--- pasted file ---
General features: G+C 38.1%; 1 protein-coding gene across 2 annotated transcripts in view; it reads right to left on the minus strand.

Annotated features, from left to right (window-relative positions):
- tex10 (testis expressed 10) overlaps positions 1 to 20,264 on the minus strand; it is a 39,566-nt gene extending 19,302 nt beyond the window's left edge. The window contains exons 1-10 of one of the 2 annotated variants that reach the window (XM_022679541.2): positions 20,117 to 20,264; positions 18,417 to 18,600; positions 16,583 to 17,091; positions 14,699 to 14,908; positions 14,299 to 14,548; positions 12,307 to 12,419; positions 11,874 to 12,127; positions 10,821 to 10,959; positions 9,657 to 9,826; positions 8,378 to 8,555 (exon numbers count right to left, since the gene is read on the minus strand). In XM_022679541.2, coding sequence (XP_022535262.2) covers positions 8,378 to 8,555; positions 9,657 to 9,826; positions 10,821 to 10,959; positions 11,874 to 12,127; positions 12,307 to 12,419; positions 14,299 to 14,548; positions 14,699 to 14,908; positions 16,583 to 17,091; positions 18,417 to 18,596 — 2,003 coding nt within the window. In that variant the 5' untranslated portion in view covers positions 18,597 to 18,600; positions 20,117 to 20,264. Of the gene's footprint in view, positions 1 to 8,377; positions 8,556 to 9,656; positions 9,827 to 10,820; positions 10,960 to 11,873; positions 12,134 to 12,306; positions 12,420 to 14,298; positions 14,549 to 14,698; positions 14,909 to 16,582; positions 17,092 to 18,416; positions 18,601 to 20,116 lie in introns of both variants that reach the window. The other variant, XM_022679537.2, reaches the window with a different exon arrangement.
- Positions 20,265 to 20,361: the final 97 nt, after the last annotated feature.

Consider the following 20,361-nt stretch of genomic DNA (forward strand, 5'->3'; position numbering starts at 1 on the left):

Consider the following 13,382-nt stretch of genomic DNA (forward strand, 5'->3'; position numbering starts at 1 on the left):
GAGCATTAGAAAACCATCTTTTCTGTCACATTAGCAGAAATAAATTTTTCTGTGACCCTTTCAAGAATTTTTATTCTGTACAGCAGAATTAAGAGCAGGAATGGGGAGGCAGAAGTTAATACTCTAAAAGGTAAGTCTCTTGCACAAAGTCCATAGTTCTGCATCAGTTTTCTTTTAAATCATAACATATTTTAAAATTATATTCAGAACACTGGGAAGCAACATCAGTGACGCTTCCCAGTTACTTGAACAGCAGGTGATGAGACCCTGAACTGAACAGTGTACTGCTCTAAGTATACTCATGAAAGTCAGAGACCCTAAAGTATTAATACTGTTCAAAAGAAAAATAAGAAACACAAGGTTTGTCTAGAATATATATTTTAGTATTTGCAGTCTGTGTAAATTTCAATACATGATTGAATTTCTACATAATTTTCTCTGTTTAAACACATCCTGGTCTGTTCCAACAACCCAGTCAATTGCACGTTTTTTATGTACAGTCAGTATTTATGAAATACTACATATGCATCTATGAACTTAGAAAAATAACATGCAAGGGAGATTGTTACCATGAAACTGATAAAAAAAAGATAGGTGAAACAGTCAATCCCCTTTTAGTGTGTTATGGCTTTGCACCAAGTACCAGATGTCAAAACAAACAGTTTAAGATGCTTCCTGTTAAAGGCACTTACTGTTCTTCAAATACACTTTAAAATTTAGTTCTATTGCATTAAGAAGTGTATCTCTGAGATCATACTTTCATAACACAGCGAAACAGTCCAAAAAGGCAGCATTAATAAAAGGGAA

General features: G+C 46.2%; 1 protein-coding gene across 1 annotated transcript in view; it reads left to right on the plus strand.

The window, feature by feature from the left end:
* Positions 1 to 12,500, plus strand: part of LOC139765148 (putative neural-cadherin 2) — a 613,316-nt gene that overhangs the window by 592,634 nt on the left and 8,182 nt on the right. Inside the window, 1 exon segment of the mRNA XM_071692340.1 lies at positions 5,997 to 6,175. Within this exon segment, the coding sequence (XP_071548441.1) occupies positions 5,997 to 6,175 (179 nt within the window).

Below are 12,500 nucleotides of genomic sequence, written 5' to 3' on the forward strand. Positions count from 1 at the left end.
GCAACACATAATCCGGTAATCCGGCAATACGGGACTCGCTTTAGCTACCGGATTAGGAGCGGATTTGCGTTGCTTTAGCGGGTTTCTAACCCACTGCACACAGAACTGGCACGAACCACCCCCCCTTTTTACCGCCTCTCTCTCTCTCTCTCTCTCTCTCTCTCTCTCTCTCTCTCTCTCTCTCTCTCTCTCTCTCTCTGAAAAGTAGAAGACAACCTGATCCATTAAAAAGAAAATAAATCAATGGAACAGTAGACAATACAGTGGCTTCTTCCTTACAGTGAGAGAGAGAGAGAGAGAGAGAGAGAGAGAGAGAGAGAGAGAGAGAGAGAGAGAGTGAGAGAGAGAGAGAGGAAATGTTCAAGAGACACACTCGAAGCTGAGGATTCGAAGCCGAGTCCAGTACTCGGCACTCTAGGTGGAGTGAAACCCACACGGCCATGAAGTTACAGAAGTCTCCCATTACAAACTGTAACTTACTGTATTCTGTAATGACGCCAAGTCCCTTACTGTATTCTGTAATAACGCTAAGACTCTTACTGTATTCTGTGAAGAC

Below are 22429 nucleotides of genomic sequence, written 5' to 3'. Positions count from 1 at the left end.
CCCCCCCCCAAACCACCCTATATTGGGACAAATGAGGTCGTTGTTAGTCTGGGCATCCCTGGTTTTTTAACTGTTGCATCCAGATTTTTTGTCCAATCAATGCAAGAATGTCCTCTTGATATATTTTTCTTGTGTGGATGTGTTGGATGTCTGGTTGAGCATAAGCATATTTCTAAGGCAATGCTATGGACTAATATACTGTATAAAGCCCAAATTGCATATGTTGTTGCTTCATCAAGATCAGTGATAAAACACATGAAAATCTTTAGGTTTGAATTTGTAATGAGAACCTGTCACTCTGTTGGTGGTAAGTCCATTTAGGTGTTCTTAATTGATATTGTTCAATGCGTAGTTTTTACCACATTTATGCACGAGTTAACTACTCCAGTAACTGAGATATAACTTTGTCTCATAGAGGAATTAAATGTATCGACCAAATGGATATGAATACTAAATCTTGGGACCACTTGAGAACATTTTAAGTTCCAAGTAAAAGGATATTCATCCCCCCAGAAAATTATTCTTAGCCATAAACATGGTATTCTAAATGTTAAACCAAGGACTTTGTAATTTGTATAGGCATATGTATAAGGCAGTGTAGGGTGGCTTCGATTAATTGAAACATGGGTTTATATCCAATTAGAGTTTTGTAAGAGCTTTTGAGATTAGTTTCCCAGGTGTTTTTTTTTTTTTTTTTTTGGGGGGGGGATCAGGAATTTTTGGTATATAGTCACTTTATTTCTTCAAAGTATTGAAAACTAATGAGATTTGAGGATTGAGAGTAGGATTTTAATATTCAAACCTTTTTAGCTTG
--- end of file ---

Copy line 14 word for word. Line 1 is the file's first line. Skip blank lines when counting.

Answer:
CCCCCCCCCAAACCACCCTATATTGGGACAAATGAGGTCGTTGTTAGTCTGGGCATCCCTGGTTTTTTAACTGTTGCATCCAGATTTTTTGTCCAATCAATGCAAGAATGTCCTCTTGATATATTTTTCTTGTGTGGATGTGTTGGATGTCTGGTTGAGCATAAGCATATTTCTAAGGCAATGCTATGGACTAATATACTGTATAAAGCCCAAATTGCATATGTTGTTGCTTCATCAAGATCAGTGATAAAACACATGAAAATCTTTAGGTTTGAATTTGTAATGAGAACCTGTCACTCTGTTGGTGGTAAGTCCATTTAGGTGTTCTTAATTGATATTGTTCAATGCGTAGTTTTTACCACATTTATGCACGAGTTAACTACTCCAGTAACTGAGATATAACTTTGTCTCATAGAGGAATTAAATGTATCGACCAAATGGATATGAATACTAAATCTTGGGACCACTTGAGAACATTTTAAGTTCCAAGTAAAAGGATATTCATCCCCCCAGAAAATTATTCTTAGCCATAAACATGGTATTCTAAATGTTAAACCAAGGACTTTGTAATTTGTATAGGCATATGTATAAGGCAGTGTAGGGTGGCTTCGATTAATTGAAACATGGGTTTATATCCAATTAGAGTTTTGTAAGAGCTTTTGAGATTAGTTTCCCAGGTGTTTTTTTTTTTTTTTTTTTGGGGGGGGGATCAGGAATTTTTGGTATATAGTCACTTTATTTCTTCAAAGTATTGAAAACTAATGAGATTTGAGGATTGAGAGTAGGATTTTAATATTCAAACCTTTTTAGCTTG